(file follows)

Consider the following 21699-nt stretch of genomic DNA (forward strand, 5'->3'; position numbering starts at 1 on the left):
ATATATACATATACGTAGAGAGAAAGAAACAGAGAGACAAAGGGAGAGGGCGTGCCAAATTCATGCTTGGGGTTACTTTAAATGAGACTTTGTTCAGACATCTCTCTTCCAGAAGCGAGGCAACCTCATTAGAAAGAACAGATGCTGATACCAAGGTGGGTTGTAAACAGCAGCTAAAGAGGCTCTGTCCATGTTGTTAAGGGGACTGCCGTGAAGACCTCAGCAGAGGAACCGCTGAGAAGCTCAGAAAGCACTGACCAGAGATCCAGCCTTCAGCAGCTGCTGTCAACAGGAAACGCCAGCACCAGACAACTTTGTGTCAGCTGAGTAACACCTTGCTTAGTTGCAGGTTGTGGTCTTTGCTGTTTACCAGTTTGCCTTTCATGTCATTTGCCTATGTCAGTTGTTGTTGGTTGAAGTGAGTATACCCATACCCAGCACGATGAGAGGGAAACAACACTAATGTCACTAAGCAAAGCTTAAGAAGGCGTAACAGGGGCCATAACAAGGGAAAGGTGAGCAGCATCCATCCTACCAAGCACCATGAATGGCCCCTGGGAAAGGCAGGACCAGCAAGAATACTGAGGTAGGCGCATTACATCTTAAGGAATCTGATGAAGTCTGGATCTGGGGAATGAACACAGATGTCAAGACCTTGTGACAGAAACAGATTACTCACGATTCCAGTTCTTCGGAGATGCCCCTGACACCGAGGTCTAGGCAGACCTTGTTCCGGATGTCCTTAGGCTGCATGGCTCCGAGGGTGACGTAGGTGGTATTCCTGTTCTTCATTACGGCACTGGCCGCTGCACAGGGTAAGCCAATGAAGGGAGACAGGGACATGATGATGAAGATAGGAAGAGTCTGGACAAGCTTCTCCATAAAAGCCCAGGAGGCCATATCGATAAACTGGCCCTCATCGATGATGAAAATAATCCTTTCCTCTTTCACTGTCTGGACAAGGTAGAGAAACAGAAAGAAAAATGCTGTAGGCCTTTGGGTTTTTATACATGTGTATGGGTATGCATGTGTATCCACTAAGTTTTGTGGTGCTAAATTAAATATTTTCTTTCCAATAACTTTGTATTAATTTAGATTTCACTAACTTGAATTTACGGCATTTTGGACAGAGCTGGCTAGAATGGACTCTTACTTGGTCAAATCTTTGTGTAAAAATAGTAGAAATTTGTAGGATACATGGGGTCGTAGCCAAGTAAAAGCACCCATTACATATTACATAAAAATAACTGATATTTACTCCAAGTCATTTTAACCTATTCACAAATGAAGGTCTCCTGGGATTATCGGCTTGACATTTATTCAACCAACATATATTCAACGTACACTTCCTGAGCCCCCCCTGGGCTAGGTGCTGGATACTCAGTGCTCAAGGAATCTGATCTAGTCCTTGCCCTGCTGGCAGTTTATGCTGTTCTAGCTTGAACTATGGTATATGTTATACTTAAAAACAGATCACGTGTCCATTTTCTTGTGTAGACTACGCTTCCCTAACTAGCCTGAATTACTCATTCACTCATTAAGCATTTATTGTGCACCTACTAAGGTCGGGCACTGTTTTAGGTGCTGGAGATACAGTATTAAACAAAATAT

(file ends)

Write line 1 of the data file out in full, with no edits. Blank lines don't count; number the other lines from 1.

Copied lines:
Consider the following 21699-nt stretch of genomic DNA (forward strand, 5'->3'; position numbering starts at 1 on the left):